On the bottom, we have a USB-C port that is capable of fast charging that 3320mAh battery and our mono speaker that you can check the video above for what that sounds like.


There are also holes around the device for 3 AOP mics for noise cancellation and help with activating Google Assistant.

AOP Mics

Moving to the rear, we have what HMD is calling the “world’s first unique five camera array” that they created in partnership with Light (the company behind the crazy lensed light-field cameras) and using Zeiss optics.

Nokia 9 Pureview

Now, when I saw the leaked shots of the back of this phone, I secretly hoped that each of these was a different focal length (like we see with current three camera phones). So an ultrawide, a wide, a standard, a zoom, and a superzoom, etc. But, that is not the case.

Samsung Three Camera UI

Instead, three of these are 12MP monochrome sensors with an f1.8 aperture and two are 12MP RGB sensors for the same aperture. There is no real switching between them at all. In fact, every time you take a photo, all 5 cameras fire at once. This has a number of implications because of that.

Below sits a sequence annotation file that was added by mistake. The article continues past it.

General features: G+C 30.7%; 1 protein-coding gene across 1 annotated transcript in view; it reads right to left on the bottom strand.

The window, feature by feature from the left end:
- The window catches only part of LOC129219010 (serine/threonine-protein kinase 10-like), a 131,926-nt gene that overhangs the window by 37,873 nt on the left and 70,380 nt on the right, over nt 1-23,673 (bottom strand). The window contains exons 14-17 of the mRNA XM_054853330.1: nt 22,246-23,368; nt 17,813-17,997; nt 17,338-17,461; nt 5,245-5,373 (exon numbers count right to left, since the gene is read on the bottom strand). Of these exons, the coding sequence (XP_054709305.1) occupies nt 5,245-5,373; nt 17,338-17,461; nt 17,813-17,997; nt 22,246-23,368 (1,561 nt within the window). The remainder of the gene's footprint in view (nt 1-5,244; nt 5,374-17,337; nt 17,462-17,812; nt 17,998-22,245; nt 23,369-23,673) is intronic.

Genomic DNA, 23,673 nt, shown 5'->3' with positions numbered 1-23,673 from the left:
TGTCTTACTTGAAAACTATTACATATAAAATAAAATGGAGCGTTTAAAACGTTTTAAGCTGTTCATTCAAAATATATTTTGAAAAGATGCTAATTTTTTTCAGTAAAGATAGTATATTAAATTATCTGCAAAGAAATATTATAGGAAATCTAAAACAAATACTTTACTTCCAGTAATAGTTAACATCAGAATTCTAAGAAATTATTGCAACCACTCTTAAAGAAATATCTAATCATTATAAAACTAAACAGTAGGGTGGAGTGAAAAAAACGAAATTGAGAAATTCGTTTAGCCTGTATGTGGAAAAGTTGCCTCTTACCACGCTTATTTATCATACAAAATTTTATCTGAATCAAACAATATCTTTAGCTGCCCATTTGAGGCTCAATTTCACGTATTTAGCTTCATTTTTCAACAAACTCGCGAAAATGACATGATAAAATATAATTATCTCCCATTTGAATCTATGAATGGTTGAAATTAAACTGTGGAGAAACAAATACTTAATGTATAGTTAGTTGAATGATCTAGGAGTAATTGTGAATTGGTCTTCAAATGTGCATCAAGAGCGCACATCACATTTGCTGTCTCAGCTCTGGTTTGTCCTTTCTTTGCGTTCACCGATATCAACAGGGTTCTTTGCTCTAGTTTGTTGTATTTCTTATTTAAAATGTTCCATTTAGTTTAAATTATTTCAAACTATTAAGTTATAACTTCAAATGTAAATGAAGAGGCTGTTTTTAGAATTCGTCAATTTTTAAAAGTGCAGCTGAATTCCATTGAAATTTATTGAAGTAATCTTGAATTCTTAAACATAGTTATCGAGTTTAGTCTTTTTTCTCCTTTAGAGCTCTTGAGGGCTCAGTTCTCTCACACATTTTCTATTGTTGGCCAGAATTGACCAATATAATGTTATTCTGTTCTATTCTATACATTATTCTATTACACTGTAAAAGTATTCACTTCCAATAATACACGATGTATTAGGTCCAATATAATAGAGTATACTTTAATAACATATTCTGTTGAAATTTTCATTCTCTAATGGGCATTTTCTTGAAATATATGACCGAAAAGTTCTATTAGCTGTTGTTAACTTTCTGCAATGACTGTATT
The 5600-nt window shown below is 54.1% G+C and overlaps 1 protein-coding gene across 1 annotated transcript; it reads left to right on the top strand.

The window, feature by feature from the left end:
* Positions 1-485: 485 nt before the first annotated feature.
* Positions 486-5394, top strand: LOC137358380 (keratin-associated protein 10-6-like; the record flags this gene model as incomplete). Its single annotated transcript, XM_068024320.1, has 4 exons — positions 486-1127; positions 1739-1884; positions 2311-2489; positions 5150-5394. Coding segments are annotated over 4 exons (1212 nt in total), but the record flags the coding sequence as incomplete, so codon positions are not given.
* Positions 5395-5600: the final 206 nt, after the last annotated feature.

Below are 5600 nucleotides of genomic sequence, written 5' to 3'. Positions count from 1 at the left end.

Close Up of 5 Cameras

Firstly, we’ve seen the monochrome and RGB camera combo on phones before and the idea behind that is that the monochrome sensor since all its photosites capture light compared to an RGB sensor that has one photosite for red, one for green, one for blue, etc. so it captures 2.9x more light than an RGB sensor can and so when combined with the RGB sensor’s color info you theoretically should get a much higher dynamic range shot than you would otherwise.

So, what does it mean when you have three monochrome and two RGB sensors? Well, the Nokia 9 is capable of capturing 60MP of data at the minimum and up to 240MPs of data using multiple-exposure during HDR shots.

That’s a lot of data to work with, we’ll have to see when I get a review unit to see how that translates to in image quality.

In addition to that, it can shoot RAW DNG which is the raw data from the sensors instead of a compress jpg. These files can then be edited with a lot more flexibility and Nokia even worked with Adobe to add their lens data, etc. to Lightroom (the popular photo editing app) just like Canon, Sony, etc. do with their lenses.